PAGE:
Software recommendation: “true or false” immediately identify the hash value of the comparison file

On some of the more formal download sites, each downloaded file comes with a hash value (Figure 1). These hashes are unique, and if the hash of the downloaded file is different from the original value provided by the website, then the file is probably corrupted or has been tampered with by someone else. To view and compare the hashes of downloaded files, we can use the free tool NirSoft HashMyFiles (http://www.nirsoft.net/utils/hashmyfiles-x64.zip, hereinafter referred to as NHM).

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Figure 1 Hash values provided by the download site

After starting NHM and importing the downloaded file, the program will automatically display the hash value of the file. Some download sites provide SHA1 hash value, in order to facilitate comparison and avoid misidentification due to case (e.g. 0 and o, l and 1), we click “Options → Show hash value in uppercase” on the toolbar, then right click on the file to be verified in the program window, and select “Copy SHA1 checksum” in the pop-up menu (Figure 2). Select “Copy SHA1 checksum” in the pop-up menu (Figure 2).

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Figure 2 Copy check digit

Then just paste both the hash provided by the website and the above copied hash into Notepad to compare. If you want to check multiple files quickly, you can also use the command line method. For example, if you need to upload multiple files in the “C:\Users\cfan\Downloads\” folder of computer A to Netflix, you can first type D:\HashMyFiles.exe /file “C:\Users\cfan\Downloads\” in the command prompt. Downloads\*. *” /stab “C:\Users\cfan\Downloads\myfile.csv” (D:\HashMyFiles.exe is the installation path), so you can get the hash value of all files in “myfile.csv”, and upload this file to network disk. When we download these files on computer B, use the above command again to export the hash values of all files named “myfile1.csv”. Then use Excel to open “myfile.csv”, and then copy the SHA1 hash value of “myfile1.csv” in column D, select the data in columns C and D, and click “Start →Conditional Format → Repeat Value → Unique Value”, so you can quickly find the hash value is not the same file (Figure 3).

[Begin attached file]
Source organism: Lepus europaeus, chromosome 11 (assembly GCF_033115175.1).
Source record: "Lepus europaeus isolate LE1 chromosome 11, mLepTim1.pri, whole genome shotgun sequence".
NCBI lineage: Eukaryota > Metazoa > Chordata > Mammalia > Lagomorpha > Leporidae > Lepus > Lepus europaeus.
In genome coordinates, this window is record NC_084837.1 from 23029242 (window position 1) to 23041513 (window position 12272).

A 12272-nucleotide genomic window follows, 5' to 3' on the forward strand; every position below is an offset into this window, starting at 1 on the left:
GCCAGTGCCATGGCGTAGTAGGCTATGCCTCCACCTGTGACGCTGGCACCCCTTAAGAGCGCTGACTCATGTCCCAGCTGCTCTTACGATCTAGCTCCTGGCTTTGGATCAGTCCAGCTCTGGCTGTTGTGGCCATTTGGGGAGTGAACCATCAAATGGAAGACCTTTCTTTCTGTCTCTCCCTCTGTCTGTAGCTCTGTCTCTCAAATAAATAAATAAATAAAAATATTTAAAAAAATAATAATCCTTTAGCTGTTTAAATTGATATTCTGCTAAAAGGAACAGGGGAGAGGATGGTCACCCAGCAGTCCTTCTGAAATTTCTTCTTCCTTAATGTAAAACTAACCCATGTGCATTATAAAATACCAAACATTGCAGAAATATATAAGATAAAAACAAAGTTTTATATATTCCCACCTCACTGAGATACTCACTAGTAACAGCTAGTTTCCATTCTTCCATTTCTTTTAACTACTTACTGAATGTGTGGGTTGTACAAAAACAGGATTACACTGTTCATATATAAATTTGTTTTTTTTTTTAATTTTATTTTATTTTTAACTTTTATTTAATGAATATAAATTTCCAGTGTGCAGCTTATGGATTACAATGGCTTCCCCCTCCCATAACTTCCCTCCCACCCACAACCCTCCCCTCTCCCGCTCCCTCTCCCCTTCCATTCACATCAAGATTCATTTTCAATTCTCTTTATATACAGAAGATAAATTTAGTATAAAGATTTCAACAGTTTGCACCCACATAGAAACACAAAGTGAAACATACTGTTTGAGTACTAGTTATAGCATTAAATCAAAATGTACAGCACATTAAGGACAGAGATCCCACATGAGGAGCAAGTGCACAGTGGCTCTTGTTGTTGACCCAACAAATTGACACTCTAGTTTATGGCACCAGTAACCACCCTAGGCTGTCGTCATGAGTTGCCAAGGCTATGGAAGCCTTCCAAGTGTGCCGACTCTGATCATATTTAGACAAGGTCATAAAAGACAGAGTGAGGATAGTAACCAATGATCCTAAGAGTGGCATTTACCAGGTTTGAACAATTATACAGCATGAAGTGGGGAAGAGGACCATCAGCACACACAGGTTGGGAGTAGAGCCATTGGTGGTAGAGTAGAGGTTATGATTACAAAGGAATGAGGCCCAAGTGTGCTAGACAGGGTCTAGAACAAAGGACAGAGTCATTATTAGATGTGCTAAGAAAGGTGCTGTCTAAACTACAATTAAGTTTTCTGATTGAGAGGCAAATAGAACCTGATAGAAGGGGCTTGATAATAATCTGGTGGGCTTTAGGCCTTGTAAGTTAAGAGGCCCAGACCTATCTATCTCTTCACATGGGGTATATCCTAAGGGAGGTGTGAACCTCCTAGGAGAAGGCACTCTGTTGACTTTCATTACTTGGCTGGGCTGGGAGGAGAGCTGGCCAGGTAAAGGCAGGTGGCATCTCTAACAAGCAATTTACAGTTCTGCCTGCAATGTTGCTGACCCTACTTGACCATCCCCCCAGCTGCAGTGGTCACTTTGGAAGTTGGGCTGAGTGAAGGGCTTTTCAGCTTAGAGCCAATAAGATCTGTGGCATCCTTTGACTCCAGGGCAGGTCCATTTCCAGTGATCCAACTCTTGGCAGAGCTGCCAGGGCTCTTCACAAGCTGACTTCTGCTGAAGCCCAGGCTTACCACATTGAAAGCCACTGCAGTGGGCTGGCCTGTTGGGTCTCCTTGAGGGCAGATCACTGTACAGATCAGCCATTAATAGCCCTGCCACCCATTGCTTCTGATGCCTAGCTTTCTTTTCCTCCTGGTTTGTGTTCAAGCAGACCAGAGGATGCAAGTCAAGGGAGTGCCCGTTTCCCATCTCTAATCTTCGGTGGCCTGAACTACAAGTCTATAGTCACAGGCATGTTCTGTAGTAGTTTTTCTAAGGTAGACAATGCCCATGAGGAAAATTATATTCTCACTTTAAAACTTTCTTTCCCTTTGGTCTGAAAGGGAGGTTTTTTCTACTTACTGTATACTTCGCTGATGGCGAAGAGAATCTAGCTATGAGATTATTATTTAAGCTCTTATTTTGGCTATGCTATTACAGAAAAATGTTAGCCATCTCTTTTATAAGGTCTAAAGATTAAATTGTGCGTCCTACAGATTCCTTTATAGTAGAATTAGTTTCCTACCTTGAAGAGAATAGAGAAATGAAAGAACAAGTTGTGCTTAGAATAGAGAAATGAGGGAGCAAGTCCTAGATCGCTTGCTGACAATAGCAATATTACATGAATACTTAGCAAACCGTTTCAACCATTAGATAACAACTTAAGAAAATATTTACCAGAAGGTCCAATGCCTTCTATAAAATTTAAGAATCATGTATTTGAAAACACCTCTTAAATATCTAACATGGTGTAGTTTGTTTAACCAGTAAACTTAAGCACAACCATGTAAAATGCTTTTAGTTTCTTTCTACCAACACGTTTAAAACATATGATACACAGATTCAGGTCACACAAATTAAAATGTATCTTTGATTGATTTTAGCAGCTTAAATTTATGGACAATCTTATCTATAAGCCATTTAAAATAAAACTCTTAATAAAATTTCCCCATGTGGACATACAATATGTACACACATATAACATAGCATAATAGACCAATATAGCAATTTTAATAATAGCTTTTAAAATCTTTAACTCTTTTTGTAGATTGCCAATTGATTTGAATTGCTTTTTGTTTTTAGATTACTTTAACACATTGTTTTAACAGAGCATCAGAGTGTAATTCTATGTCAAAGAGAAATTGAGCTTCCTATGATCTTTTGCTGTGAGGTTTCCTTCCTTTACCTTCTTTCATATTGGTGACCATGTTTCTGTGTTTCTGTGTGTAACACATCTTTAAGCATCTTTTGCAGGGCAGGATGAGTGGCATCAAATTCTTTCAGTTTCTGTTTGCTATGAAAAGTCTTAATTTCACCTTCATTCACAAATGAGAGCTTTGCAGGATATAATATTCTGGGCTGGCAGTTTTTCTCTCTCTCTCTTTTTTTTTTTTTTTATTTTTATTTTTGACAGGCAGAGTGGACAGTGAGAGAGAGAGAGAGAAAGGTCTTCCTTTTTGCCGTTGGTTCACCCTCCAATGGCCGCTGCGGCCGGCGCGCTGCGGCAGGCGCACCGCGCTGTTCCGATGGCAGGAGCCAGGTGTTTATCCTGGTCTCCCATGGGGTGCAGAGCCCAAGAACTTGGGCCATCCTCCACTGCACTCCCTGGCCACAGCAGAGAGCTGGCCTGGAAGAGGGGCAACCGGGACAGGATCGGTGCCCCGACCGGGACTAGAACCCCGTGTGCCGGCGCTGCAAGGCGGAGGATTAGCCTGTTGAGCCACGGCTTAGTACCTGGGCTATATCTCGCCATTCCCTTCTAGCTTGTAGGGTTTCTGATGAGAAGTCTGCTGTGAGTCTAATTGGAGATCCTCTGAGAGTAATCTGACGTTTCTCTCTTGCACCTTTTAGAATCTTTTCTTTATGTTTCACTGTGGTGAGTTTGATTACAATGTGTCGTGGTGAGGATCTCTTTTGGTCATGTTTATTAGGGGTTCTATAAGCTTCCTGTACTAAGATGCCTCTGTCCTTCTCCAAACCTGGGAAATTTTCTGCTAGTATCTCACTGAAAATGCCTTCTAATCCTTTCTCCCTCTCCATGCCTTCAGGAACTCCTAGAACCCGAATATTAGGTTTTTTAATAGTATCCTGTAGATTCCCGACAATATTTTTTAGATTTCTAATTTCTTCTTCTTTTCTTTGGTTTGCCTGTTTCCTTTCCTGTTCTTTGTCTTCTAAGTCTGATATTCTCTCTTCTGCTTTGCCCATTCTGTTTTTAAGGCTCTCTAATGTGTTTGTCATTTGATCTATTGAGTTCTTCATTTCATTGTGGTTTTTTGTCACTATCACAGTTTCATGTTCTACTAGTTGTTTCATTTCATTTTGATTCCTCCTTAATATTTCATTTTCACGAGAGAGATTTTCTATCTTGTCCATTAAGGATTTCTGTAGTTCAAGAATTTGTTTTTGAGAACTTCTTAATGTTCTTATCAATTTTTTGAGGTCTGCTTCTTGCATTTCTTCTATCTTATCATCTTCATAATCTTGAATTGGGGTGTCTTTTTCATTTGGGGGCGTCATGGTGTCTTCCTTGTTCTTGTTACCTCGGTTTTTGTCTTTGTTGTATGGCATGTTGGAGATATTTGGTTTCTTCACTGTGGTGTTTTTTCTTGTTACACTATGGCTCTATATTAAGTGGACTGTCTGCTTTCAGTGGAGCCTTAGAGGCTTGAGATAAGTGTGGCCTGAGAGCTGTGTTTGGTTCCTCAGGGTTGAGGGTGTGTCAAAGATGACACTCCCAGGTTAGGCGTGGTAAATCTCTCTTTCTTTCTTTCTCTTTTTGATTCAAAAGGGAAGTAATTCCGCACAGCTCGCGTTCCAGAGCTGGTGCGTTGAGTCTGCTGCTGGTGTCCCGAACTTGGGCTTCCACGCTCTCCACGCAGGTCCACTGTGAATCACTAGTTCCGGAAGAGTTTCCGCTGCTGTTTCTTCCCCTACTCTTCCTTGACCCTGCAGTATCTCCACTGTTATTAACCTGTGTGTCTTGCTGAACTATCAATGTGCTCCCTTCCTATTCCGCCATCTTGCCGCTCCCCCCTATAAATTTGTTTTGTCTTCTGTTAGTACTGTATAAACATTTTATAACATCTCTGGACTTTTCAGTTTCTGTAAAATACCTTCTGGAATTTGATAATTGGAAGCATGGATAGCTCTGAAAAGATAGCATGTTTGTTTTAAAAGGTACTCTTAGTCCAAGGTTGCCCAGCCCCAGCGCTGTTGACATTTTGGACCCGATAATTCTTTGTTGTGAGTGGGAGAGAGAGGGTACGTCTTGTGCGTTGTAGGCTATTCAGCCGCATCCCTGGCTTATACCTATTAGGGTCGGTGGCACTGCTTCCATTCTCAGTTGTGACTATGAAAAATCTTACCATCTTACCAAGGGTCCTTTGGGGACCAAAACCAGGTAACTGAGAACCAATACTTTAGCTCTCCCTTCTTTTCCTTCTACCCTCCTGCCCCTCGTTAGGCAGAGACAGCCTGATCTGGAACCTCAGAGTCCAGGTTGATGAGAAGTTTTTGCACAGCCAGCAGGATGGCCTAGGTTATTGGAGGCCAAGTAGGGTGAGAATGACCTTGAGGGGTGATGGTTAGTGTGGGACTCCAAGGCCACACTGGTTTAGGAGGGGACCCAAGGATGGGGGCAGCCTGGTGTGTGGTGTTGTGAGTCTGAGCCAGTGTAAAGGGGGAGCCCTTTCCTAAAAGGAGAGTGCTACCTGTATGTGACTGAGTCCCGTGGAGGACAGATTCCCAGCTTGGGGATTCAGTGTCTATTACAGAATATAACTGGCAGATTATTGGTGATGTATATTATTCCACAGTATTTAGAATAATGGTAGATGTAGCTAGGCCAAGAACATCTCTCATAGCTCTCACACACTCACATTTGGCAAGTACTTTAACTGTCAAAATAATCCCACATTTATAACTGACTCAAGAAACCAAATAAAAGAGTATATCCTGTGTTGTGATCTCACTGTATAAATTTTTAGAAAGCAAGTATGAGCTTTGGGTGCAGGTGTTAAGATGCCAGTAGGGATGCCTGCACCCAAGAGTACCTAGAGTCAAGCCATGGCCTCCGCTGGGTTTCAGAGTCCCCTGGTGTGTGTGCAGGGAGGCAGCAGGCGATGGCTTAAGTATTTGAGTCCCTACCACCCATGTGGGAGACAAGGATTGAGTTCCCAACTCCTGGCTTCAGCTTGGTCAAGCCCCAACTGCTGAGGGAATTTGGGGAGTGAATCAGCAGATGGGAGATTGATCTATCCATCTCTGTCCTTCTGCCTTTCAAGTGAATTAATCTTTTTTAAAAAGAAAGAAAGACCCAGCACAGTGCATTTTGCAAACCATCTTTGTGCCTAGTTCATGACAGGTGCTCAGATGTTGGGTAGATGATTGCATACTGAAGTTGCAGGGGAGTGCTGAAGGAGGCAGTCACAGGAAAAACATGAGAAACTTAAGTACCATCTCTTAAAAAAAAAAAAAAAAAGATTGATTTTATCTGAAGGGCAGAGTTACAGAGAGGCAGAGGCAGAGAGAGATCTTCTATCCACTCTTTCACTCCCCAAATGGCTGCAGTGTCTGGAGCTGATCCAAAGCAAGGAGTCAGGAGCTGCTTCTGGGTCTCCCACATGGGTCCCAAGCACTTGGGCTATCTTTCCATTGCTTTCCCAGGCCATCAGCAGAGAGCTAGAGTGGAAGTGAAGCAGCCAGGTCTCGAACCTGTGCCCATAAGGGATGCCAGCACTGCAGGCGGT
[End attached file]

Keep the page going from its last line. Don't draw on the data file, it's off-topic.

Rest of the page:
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Figure 3 Batch comparison of hash values

In addition, NHM can import files from different folders, and it will automatically calculate the hash value of each file, and then click “Options → Mark files with the same validation code”, so that NHM can automatically identify files with the same hash value and display them with different colors. If the relevant values of the files are exactly the same, it is equivalent to using this method to find out the duplicate files in the local machine accurately (Figure 4).

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Figure 4 Find duplicate files

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